The Student Press Law Center (SPLC) is a Non-Profit organization dedicated to legally assisting student journalists when facing student press censorship and other legal issues regarding student journalism. Jonathan Falk, a staff attorney at the SPLC, explained that the process of suing against censorship as a student journalist involves appealing to the hierarchy of education. Student journalists have to appeal to the office of the superintendent and then the board of education in order to file a claim. If administrators censor student journalists, the decision made by administrators can be called into question by the board of education members.

“[Standing up to censorship] requires some bravery,” Falk said. “You’re basically a student telling an adult to their face ‘Thanks but no, thanks. I want to appeal this further.’ And so, that’s one way of [combating censorship]. It’s certainly within the school district, and that’s something I typically encourage students to at least think about, and then execute a plan for appealing.”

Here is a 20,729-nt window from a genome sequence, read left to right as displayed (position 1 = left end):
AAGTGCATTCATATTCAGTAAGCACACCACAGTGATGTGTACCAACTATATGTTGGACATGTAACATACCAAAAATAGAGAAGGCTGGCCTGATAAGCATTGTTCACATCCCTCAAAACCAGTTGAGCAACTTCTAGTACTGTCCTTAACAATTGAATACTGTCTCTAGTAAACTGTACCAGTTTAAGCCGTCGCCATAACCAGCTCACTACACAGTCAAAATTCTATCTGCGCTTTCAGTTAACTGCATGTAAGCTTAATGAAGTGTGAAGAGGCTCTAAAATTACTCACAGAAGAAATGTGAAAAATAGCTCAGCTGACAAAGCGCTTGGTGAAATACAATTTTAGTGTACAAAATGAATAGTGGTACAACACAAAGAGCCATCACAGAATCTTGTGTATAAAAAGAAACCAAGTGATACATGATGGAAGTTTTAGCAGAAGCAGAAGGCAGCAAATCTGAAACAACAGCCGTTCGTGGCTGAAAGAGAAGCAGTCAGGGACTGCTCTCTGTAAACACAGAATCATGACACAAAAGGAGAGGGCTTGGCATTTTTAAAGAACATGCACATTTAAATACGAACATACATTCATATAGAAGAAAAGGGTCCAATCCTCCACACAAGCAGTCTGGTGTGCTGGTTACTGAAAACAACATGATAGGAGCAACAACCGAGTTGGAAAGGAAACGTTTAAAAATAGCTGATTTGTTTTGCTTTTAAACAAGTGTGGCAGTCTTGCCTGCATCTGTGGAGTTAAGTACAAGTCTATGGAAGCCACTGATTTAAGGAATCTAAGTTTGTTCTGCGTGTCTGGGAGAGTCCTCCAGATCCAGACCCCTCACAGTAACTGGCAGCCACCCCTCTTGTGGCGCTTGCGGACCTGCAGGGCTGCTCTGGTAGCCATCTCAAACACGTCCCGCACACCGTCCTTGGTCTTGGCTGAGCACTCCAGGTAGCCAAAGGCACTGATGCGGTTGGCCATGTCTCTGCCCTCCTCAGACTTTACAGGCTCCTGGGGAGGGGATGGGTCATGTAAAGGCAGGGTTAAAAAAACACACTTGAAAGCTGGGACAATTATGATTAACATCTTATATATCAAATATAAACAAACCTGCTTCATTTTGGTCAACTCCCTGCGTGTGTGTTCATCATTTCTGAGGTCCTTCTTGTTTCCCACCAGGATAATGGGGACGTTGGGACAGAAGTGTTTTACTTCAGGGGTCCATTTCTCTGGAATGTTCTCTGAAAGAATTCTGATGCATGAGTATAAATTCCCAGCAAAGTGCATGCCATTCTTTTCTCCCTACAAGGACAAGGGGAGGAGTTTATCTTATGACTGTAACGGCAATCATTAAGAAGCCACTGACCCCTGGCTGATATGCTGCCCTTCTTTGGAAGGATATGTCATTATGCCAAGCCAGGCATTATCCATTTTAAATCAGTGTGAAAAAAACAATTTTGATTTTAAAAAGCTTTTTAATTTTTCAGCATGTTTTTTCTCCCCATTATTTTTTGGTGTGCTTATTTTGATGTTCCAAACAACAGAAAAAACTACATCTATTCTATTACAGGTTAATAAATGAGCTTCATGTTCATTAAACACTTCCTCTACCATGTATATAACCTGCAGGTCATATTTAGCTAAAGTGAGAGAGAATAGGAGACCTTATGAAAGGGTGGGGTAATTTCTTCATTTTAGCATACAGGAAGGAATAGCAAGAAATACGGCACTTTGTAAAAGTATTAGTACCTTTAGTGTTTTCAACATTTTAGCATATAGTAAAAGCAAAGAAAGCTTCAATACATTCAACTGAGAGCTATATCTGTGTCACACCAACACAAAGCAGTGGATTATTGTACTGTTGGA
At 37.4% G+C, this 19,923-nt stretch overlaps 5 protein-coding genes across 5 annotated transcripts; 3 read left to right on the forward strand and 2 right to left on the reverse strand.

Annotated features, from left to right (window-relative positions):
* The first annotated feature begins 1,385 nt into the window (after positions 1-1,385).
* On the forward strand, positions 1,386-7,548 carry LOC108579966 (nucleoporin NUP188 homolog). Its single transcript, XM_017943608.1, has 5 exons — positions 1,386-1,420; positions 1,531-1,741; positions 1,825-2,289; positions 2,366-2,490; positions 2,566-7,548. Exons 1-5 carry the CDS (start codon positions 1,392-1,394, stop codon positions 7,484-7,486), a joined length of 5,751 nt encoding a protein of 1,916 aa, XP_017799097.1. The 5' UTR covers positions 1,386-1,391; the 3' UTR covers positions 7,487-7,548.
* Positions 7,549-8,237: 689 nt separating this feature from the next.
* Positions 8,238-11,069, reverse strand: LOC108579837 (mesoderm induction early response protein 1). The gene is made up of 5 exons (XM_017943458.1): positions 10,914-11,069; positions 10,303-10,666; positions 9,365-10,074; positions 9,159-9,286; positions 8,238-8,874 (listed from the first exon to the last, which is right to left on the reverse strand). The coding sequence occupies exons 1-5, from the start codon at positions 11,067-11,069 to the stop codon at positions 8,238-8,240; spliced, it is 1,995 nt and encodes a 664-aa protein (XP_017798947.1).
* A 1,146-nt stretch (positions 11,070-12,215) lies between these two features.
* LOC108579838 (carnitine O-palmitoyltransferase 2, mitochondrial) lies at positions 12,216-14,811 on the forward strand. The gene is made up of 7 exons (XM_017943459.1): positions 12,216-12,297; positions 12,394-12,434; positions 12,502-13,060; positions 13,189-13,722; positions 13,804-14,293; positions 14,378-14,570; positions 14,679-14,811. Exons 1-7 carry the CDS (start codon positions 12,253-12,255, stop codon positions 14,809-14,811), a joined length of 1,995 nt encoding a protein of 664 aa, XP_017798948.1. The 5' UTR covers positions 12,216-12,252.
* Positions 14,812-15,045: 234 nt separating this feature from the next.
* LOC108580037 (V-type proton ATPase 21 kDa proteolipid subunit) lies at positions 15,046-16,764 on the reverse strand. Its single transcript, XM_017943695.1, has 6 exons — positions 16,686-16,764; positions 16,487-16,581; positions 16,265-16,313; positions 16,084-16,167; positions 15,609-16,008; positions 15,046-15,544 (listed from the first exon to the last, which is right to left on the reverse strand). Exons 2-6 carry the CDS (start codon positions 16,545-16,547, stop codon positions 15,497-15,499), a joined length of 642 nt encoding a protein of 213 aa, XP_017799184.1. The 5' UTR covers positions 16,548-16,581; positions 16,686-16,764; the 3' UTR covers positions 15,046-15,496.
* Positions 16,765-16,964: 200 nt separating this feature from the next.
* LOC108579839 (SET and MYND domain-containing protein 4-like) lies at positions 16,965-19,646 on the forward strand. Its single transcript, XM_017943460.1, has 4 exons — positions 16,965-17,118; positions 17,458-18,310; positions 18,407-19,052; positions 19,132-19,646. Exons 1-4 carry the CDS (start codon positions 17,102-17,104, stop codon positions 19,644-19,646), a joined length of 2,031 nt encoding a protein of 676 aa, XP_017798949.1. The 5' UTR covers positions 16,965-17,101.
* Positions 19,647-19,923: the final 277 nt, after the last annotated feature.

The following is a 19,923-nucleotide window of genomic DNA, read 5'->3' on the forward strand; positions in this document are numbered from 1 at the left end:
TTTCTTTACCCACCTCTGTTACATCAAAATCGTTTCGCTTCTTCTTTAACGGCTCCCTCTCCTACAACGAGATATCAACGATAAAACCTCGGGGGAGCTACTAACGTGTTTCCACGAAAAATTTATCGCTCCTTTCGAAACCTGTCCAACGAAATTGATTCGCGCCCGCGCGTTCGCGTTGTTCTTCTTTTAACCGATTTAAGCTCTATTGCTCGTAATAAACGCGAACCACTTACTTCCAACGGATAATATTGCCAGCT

Even though the New Voices Law was enacted in California, the SPLC still gets many hotline calls from Californian student journalists. This is mainly because administrators do not know about the New Voices Law or they just do not care.

“Only [student journalists] can step in to self advocate and actually stand up and say ‘This is my right to free speech under the New Voices law and the First Amendment,’” Falk said. “So that’s one reason why it’s important for students to step up for themselves, but it also clears the path for the successive generation of student journalists.”

Falk’s suggestion is that student journalists talk to administration about journalism ethics and the laws behind student press censorship in order to prevent it.

Missouri is one of the several states in the U.S. that doesn’t have the New Voice law. Pathfinder is the student news publication of Parkway West High in Ballwin, Missouri. There have been multiple incidents when their publication has had to take down articles due to censorship.

“I think because we’re not guaranteed our right to free press, we have to be a lot more careful about what we publish because we know that our paper and our advisors can face repercussions for what we put out there,” Pathfinder’s Editor-in-Chief senior Serena Liu said.

Junior Risa Cidoni is the features editor at Pathfinder. In her first year as a staff reporter, she wrote a profile on a dancer at her school. When the story was published, the parents of the dancer were angered over a quote their child had said that got published, so eventually the article had to be taken down.